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Quality of life of parents of children on home parenteral nutrition
  1. C WONG,
  3. V MILLER,
  1. Department of Paediatric Gastroenterology
  2. Booth Hall Children's Hospital
  3. Charlestown Road, Blackley
  4. Manchester M9 7AA, UK
  1. Dr Thomas.

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Editor,—Jeppesen and colleagues (Gut1999;44:844–852) used the non-disease specific sickness impact profile (SIP) and the disease specific inflammatory bowel disease questionnaire (IBDQ) to assess the quality of life of 49 patients receiving home parenteral nutrition (HPN). They found a significant reduction in the quality of life of these patients compared with patients with anatomical or functional short bowel not receiving HPN.

We showed recently that having a child on HPN has a major impact on the quality of life of the parents. We studied 11 parents of children with chronic intestinal failure requiring HPN. Following an initial focus group meeting to identify important issues, semi-structured interviews were held with the parents. The General Health Questionnaire (GHQ-28) and a questionnaire developed for the British Artificial Nutrition Survey (BANS) were also administered. A control group of 11 parents with age matched healthy children also answered the BANS questionnaire.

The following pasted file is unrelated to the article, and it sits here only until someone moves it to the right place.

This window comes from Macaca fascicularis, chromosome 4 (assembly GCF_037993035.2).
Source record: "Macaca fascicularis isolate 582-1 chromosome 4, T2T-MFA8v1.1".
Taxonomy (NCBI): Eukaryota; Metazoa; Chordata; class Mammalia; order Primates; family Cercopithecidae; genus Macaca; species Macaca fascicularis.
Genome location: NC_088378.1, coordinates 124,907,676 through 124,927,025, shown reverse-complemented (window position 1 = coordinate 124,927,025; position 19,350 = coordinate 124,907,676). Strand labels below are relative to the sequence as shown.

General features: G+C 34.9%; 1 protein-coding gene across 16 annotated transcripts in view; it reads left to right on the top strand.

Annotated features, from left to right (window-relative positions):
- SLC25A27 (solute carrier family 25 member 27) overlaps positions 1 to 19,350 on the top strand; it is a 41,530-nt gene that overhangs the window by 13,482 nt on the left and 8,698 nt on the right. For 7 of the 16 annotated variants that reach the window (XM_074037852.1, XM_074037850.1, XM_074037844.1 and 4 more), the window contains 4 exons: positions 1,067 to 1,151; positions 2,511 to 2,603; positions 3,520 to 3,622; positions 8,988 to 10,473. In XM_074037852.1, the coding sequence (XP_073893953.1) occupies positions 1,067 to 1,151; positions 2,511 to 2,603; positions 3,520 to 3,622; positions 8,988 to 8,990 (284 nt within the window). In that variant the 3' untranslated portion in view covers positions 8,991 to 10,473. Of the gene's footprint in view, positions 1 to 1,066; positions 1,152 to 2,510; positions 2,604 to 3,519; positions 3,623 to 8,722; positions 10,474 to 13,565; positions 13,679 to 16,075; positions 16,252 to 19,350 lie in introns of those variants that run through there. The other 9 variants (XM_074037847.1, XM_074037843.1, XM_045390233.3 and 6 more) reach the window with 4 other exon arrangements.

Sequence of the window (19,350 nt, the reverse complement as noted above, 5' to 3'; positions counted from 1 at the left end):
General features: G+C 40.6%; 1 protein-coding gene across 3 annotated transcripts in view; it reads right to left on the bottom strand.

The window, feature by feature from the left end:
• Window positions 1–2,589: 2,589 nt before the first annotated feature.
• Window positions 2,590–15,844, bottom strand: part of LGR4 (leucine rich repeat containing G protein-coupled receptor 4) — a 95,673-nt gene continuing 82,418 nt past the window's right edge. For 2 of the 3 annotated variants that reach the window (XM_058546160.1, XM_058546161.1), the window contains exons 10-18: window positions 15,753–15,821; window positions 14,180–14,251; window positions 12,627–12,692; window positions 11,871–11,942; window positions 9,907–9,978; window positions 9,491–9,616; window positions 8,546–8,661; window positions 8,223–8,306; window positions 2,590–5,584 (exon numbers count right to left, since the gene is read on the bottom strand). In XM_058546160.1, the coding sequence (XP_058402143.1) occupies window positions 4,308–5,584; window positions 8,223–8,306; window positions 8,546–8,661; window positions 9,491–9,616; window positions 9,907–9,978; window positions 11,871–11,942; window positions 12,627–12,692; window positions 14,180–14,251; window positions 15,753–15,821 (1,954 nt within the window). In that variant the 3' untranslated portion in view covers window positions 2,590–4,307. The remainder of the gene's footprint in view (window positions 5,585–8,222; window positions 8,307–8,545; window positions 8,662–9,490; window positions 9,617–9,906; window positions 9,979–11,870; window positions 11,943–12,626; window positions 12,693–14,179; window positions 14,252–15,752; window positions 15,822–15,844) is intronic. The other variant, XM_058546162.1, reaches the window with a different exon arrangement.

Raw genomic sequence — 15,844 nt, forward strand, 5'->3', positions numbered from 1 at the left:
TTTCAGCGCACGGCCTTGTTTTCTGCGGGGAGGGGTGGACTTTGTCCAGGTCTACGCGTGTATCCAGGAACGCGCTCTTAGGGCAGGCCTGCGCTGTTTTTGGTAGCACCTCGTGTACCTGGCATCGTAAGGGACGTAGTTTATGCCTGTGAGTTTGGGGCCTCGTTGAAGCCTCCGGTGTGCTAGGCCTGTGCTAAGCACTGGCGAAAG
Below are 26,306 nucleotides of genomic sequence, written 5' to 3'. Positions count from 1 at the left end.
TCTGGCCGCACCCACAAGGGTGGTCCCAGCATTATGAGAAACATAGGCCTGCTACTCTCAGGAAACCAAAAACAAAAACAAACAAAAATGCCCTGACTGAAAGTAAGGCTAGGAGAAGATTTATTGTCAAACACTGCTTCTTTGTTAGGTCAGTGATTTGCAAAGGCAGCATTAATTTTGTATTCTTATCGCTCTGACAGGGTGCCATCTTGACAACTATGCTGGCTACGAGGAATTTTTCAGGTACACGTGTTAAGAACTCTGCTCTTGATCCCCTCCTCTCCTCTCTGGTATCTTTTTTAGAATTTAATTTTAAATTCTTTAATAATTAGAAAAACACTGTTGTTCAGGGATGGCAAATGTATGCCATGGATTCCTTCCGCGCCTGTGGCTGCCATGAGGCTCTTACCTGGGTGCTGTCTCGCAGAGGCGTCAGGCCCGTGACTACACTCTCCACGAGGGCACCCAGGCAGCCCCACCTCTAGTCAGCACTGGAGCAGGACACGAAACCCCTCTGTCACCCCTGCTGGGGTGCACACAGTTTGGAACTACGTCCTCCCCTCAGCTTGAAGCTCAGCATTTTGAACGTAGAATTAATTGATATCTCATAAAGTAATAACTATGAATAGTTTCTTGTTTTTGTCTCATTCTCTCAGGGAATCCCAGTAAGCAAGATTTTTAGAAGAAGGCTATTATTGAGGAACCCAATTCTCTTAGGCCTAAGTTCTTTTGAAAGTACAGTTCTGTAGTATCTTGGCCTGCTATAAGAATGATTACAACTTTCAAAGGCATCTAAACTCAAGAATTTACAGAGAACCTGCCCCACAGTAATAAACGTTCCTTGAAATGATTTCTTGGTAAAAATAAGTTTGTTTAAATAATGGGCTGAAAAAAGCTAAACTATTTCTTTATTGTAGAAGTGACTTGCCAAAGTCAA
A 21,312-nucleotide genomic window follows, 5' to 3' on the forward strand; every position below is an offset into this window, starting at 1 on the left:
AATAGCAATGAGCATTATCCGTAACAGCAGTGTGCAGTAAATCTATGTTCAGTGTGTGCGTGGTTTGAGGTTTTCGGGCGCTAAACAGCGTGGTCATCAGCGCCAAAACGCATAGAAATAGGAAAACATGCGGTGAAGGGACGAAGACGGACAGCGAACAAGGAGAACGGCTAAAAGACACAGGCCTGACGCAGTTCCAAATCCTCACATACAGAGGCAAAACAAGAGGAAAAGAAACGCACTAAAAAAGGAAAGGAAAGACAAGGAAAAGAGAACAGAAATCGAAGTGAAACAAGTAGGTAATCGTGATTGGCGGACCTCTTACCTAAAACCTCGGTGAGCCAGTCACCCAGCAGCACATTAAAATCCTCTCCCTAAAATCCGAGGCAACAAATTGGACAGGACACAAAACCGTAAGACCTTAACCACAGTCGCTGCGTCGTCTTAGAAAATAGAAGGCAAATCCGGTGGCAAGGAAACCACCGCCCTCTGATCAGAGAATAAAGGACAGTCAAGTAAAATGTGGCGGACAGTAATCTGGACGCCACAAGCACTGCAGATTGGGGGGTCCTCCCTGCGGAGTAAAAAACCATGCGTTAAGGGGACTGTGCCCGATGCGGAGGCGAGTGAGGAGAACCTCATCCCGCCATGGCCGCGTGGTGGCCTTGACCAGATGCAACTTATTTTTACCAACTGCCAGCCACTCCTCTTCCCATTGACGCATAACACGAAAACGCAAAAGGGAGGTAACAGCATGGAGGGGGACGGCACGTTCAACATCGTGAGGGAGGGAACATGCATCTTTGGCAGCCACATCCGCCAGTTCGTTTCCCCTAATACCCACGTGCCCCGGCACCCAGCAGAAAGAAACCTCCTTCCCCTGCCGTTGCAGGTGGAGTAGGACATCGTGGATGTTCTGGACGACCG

The GHQ-28 showed that seven of the 11 parents with children on HPN exceeded the threshold for psychiatric morbidity. The BANS described a significant deterioration before and after the child's illness for social life (p<0.007), family life (p<0.007), sex life (p<0.003), and work (p<0.004) in these parents compared with controls. Parents caring for children on HPN were also more likely to be physically tired and to have difficulties in taking holidays, going shopping and spending time with their partners. Many of them admitted to feeling frustrated, annoyed, stressed, and having problems sleeping.

With the advent of HPN, increasing numbers of children with chronic intestinal failure are now being managed at home. Although HPN has given life to many of these children who would otherwise have died,1 the burden of care on these parents is enormous and could have a significant impact on their quality of life. Health care professionals should be aware of this problem and endeavour to offer the necessary support for families who provide this demanding type of care. The services of a dedicated community nutritional support team is recommended.